Tuesday, October 4, 2011

Scion iQ - Small Outside, Big Inside

Just from a quick glance, you'd say that the new Scion iQ is Toyota's version of the smart car. It's got very little in front of it's windshield and a vertical hatch in back. But it is no smart car.

Before looking at the numbers, all I can say is that when you're driving the iQ (nice take on "smart" name, right), it doesn't feel small. That's because it's not little where it counts. The seating is high, legroom is plentiful, the windshield stretches far forward, and truly, when you're driving a larger car you don't see the hood or trunk anyway.

The iQ may be small--10 feet long--but it is 14 inches longer than a smart, on a 5-inch longer wheelbase. It also is almost five inches wider and weighs about 300 pounds more. It's powered by a 1.3-liter four cylinder engine under its diminutive hood that puts out 94 horsepower through a continuously variable automatic transmission.

The smart has a 1.0-liter three-cylinder engine in the rear that produces 70 horsepower through an odd "automated manual" transmission.

The iQ actually offers rear seating, something you won't see on a smart. With the dash pushed far forward on the passenger side, you can fit an average-sized adult in back. Really. Behind the driver, there is zero legroom, unless that driver is very short of stature. Normally, I left the rear seats folded down for a handy cargo-carrying space.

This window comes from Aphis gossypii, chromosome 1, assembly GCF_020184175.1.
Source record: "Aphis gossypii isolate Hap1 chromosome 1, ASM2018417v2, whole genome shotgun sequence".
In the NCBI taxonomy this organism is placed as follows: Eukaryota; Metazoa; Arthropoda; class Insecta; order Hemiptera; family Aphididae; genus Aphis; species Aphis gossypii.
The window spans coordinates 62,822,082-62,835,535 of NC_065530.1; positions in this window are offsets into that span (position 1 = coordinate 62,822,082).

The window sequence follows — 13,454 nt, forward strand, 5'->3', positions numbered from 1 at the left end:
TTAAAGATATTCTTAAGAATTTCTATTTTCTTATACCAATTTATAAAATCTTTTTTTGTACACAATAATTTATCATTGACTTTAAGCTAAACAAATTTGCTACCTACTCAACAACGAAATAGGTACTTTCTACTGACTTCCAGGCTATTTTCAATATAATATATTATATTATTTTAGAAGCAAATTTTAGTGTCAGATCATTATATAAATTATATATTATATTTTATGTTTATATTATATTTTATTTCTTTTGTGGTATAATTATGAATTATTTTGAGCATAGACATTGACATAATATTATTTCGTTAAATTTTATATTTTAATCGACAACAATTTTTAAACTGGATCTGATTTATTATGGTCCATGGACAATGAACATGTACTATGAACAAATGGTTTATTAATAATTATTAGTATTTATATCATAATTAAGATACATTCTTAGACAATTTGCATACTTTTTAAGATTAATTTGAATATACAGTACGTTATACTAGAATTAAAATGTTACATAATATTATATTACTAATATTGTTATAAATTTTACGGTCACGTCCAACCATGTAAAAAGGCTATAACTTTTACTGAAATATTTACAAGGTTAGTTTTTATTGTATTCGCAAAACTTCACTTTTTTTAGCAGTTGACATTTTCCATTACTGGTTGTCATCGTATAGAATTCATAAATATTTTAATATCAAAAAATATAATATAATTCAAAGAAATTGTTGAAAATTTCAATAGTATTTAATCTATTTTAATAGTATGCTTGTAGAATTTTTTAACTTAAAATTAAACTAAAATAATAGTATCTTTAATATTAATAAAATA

How about the MINI Cooper? Well, the iQ is 26 inches shorter, although the width is almost identical. The MINI's wheelbase is 18 inches longer--which is why that legendary box can carry so much. The MINI is about 400 pounds heavier too. So you can see that the iQ is pretty small. But--it doesn't feel that way.

The iQ is very nicely finished, even in the pro-production model I had the privilege of testing for a week. Handsomely detained surfaces and thoughtful touches make it seem much more than an econobox.

Fuel economy: The iQ is rated at 36 City, 37 Highway. The smart gets 33/41. The MINI is 29/37.

Pricing: While the smart claims to have a $12,000 car to sell you, the iQ should start at about $16,000. The MINI is more like $20,000 plus.

The iQ was just delightful, with its strong, full Pioneer audio system, surprising road presence, and, as previously stated, perceived roominess. The only thing is, it's too short to carry an upright bass, which is the only possible reason I have for not ordering one immediately.

I dubbed the iQ the Nash Metropolitan for today.

The iQ will arrive shortly on the West Coast of the U.S., and elsewhere over the following several months.

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